The widow of Enron's founder Kenneth Lay says she owns the assets the federal government is trying to seize.
The assets are the target of a civil forfeiture action against her late husband's estate by the federal government. The government is trying to recover $12.7 million it claims were "proceeds of the fraud proven in the criminal case against Lay."
Federal prosecutors were forced to file the civil action after Lay's convictions for his role in Enron's collapse were vacated following his death last year.
In a court filing yesterday, his widow, Linda Lay, asserted she is the "rightful owner" of the assets the government is trying to seize.
Prosecutors are looking to take three things: $2.5 million of the value of the couple's condominium in one of Houston's most exclusive high-rises; $10.2 million from a partnership named for both the Lays; and nearly $23,000 in a bank account.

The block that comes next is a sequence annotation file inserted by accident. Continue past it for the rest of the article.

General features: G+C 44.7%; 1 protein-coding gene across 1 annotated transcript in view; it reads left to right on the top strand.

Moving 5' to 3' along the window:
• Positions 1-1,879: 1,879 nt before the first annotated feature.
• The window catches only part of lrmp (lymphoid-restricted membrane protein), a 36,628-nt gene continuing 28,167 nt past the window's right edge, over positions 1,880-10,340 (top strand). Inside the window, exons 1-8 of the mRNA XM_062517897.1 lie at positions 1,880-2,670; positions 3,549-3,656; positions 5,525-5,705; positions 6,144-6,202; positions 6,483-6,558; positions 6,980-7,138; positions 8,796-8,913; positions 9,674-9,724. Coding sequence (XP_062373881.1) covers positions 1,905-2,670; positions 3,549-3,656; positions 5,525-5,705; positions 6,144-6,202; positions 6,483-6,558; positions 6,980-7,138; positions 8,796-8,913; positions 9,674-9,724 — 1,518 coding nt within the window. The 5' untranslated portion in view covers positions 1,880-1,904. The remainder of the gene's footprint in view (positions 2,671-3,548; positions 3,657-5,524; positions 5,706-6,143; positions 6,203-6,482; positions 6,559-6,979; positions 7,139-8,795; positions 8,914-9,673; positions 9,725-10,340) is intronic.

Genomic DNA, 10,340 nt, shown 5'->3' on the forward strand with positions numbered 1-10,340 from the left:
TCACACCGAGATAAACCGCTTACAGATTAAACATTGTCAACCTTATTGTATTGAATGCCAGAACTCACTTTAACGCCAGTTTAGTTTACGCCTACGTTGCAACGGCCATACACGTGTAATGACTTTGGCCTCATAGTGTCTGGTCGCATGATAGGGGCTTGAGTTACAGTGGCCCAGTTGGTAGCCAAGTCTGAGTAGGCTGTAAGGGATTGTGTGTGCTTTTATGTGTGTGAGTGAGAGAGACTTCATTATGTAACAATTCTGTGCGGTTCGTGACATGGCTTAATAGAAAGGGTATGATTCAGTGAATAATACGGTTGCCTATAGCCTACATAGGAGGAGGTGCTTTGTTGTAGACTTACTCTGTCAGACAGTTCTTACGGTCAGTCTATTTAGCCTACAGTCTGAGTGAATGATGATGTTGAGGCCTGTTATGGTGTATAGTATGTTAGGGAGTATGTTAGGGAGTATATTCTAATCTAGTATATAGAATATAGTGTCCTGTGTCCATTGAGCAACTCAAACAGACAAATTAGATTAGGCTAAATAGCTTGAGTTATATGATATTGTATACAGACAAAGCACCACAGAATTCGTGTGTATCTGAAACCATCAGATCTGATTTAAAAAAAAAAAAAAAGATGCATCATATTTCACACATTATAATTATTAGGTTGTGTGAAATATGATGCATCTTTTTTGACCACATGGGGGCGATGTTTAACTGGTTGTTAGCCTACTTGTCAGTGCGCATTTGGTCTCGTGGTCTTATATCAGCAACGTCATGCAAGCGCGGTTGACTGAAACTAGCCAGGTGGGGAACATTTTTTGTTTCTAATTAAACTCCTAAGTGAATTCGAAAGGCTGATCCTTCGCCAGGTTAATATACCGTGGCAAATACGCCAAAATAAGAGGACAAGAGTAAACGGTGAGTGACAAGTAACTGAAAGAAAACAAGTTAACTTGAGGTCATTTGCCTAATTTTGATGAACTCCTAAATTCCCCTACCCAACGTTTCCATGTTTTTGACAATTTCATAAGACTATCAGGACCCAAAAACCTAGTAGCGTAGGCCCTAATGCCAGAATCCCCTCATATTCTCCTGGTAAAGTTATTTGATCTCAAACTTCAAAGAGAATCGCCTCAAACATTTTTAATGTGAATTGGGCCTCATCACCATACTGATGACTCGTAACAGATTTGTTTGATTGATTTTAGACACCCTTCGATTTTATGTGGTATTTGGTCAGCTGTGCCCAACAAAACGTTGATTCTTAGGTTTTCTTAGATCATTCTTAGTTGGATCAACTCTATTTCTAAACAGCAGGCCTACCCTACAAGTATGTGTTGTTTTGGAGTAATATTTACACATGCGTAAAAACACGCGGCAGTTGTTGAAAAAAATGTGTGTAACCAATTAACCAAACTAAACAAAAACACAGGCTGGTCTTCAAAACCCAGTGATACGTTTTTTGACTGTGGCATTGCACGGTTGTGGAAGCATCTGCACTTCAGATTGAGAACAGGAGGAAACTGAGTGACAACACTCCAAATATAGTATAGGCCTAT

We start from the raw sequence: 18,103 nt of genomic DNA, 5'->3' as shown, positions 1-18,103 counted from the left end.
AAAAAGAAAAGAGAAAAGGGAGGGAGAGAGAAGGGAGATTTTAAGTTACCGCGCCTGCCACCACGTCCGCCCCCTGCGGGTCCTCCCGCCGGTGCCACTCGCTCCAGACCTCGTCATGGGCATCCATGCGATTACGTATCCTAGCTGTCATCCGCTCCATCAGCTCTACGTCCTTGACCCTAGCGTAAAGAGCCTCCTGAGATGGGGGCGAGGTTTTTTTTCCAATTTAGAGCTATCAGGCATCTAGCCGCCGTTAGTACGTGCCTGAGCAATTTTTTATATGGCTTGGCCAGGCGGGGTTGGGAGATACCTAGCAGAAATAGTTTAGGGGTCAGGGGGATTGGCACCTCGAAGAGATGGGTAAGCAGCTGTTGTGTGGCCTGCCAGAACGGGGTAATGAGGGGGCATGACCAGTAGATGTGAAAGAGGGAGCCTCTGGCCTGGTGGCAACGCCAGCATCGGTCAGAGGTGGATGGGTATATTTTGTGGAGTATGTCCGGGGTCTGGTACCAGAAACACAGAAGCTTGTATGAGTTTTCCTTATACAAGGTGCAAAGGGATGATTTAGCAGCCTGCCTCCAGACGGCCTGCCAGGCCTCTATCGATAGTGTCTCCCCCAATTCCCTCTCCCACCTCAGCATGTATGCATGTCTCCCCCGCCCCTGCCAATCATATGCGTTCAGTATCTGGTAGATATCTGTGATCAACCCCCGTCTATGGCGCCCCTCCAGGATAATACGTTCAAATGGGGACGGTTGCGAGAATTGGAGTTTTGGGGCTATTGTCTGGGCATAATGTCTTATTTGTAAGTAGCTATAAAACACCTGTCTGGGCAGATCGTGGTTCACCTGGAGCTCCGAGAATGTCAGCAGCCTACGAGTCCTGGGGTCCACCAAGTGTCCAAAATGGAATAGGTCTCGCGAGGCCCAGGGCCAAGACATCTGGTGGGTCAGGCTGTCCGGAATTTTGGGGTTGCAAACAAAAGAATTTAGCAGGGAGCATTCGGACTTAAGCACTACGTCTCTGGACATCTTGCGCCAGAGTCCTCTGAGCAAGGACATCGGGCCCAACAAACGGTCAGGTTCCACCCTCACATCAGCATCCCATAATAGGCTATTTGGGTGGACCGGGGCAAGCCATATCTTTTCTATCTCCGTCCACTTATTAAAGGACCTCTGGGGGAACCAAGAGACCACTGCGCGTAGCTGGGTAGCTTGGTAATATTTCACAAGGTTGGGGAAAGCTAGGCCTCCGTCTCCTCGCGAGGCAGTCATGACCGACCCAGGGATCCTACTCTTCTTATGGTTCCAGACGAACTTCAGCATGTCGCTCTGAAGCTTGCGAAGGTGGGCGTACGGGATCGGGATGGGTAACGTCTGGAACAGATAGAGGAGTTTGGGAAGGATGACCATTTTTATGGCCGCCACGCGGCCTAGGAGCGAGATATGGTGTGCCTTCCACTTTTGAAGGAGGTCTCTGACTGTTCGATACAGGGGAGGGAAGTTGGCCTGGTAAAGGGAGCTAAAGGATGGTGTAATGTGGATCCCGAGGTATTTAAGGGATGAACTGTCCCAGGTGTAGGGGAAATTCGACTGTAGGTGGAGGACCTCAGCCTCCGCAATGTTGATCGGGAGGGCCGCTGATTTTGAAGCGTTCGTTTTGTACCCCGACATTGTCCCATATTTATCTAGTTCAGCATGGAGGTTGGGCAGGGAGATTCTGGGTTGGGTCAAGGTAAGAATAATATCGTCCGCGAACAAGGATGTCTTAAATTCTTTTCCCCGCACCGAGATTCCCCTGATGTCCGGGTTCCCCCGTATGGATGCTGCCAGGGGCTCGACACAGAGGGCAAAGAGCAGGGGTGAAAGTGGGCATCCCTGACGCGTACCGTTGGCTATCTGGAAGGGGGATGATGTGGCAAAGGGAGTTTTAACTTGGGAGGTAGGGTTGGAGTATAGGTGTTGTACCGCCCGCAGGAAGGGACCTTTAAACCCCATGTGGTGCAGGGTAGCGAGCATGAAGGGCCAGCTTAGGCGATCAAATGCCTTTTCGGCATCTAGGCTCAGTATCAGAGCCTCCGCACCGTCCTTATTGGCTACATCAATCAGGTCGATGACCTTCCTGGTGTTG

Linda Lay's attorney says in the filing that Kenneth Lay's 50 percent share of both the condominium and the bank account were transferred to his client after the Enron founder's death.
In his will, Kenneth Lay left all of his assets to his wife.